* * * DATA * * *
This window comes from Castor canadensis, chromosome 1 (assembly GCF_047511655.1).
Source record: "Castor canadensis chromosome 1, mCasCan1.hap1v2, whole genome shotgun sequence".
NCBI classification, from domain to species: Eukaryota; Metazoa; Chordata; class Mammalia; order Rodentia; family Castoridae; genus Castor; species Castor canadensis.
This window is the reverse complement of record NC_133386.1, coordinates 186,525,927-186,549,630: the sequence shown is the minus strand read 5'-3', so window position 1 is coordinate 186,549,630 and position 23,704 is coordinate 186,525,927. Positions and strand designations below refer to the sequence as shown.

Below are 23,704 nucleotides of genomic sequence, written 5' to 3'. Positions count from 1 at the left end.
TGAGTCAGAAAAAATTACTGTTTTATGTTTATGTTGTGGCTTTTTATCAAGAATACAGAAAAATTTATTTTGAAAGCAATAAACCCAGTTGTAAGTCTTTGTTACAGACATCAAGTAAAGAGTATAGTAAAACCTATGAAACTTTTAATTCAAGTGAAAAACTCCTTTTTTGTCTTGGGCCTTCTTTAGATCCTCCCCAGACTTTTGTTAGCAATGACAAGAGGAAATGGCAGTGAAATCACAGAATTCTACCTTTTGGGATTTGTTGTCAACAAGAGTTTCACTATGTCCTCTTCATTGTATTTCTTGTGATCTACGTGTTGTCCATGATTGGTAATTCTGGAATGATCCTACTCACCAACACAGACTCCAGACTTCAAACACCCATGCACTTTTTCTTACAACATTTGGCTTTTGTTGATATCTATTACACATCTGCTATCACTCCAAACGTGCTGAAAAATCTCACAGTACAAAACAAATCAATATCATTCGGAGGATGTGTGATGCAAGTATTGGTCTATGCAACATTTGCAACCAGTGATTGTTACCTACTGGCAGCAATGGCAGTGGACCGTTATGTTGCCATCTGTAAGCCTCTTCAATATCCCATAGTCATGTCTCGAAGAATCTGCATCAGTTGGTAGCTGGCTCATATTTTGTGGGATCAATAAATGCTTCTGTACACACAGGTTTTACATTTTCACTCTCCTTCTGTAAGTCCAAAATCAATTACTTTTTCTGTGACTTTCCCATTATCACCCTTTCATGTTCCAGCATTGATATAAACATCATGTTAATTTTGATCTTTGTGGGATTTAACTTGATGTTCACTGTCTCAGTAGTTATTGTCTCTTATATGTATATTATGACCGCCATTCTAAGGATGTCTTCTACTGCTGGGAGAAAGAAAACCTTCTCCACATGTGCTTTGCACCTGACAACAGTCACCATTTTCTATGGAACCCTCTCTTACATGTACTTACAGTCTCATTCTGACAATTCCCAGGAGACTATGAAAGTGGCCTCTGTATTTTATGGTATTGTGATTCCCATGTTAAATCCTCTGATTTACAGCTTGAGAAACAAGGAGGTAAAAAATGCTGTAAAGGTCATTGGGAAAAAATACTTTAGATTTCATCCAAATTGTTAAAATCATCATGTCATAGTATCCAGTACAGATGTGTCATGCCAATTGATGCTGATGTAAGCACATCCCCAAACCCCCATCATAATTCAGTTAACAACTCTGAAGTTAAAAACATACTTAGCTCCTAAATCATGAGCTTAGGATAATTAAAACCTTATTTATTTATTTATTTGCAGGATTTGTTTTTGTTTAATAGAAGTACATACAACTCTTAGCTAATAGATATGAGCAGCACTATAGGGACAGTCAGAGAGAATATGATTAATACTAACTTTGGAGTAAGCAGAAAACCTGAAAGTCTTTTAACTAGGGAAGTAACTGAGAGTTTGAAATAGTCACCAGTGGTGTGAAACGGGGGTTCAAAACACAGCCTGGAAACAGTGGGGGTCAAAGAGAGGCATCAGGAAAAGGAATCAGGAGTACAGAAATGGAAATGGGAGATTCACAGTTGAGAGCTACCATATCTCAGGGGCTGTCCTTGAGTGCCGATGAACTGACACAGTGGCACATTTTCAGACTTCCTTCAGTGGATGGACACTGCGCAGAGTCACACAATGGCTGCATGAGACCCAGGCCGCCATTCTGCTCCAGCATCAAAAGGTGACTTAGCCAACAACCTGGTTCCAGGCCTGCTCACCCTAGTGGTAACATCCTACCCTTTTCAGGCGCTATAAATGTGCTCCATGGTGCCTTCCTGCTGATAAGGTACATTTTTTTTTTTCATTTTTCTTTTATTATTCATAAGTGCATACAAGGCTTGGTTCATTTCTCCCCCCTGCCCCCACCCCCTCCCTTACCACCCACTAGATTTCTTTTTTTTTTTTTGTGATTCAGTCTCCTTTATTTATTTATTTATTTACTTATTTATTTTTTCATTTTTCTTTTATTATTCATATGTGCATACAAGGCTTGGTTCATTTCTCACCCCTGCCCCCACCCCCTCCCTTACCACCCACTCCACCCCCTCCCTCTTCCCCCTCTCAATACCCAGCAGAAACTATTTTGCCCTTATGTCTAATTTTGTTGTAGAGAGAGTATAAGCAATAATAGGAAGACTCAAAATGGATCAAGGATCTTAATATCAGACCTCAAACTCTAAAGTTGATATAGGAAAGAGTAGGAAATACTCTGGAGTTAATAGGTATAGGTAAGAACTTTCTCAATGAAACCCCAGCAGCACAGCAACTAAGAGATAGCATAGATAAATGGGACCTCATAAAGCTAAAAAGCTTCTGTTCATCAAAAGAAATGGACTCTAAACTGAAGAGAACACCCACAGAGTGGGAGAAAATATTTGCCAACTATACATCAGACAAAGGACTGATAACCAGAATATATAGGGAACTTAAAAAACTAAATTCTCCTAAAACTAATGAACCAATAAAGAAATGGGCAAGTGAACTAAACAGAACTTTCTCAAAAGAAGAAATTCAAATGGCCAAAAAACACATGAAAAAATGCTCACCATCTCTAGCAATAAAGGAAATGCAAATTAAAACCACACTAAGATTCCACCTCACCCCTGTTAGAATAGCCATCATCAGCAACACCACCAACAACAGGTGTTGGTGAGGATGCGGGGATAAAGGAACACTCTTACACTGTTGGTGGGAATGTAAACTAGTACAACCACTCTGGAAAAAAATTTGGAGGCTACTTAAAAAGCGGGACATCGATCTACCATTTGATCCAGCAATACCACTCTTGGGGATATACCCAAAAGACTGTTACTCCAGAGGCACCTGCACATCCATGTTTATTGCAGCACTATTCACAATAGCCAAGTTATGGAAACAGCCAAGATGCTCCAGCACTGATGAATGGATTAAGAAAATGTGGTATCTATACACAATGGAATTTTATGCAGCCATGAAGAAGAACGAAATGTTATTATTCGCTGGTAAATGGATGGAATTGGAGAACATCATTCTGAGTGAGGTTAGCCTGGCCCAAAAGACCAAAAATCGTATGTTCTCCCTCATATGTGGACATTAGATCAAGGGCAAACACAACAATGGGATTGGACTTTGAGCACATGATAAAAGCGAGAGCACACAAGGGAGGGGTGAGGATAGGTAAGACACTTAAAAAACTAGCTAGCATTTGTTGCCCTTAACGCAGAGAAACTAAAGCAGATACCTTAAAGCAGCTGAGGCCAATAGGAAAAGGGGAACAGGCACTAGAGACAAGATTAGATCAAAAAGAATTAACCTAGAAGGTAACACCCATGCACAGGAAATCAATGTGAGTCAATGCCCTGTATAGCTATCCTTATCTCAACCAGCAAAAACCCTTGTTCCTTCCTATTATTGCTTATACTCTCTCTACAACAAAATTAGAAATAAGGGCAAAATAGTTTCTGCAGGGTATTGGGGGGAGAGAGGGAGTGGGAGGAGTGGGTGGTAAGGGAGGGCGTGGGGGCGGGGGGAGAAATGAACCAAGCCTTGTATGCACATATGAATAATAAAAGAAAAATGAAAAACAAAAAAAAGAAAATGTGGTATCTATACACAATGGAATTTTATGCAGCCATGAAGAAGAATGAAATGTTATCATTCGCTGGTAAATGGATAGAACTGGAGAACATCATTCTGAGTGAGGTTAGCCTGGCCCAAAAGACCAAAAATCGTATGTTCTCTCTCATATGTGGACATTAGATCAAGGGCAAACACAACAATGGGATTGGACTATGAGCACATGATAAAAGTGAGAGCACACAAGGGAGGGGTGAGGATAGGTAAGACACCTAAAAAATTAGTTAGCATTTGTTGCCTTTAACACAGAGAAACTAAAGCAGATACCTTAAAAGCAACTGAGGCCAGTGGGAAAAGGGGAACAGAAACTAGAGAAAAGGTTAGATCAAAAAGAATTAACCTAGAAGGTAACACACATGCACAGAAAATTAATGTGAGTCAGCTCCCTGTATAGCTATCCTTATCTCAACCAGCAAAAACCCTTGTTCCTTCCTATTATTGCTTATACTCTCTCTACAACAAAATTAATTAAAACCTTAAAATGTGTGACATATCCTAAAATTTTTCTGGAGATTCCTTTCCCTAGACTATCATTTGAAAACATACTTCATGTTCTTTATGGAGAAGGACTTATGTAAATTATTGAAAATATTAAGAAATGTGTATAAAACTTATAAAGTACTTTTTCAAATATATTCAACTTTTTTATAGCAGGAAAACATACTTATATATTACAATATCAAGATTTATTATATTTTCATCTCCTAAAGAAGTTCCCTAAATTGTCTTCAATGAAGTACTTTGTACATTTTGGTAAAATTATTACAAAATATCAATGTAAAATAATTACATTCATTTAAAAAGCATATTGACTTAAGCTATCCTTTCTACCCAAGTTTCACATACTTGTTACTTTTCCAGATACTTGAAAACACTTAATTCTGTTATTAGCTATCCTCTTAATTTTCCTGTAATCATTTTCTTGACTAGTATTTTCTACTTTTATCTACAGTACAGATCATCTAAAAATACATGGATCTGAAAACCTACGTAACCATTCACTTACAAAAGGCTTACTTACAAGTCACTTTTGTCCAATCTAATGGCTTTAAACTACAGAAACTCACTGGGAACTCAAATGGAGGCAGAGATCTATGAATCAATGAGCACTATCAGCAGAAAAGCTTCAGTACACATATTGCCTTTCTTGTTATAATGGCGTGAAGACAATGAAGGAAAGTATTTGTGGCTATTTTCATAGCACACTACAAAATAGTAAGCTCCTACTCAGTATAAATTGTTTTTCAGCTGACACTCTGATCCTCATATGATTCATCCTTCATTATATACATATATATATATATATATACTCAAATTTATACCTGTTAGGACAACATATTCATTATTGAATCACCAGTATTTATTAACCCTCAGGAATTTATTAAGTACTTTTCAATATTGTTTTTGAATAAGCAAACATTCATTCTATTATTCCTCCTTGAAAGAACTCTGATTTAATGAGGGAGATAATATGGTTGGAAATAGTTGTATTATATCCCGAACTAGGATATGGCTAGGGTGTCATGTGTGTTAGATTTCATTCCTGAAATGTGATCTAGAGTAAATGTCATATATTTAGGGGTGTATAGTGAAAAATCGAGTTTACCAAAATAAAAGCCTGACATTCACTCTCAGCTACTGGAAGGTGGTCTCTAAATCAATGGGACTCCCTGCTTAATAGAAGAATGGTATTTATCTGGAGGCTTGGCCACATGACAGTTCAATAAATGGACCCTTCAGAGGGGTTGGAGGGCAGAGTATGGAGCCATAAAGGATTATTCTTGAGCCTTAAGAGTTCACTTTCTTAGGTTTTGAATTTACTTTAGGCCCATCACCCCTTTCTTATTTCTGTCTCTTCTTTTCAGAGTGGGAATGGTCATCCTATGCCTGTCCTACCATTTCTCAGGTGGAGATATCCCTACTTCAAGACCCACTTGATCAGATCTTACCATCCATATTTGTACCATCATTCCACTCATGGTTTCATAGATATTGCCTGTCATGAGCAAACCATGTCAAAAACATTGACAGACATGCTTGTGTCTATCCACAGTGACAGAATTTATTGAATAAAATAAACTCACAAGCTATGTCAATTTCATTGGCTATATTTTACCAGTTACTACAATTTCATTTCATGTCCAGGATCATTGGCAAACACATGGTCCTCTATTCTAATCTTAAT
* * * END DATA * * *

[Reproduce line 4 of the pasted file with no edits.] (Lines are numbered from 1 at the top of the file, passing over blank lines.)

This window is the reverse complement of record NC_133386.1, coordinates 186,525,927-186,549,630: the sequence shown is the minus strand read 5'-3', so window position 1 is coordinate 186,549,630 and position 23,704 is coordinate 186,525,927. Positions and strand designations below refer to the sequence as shown.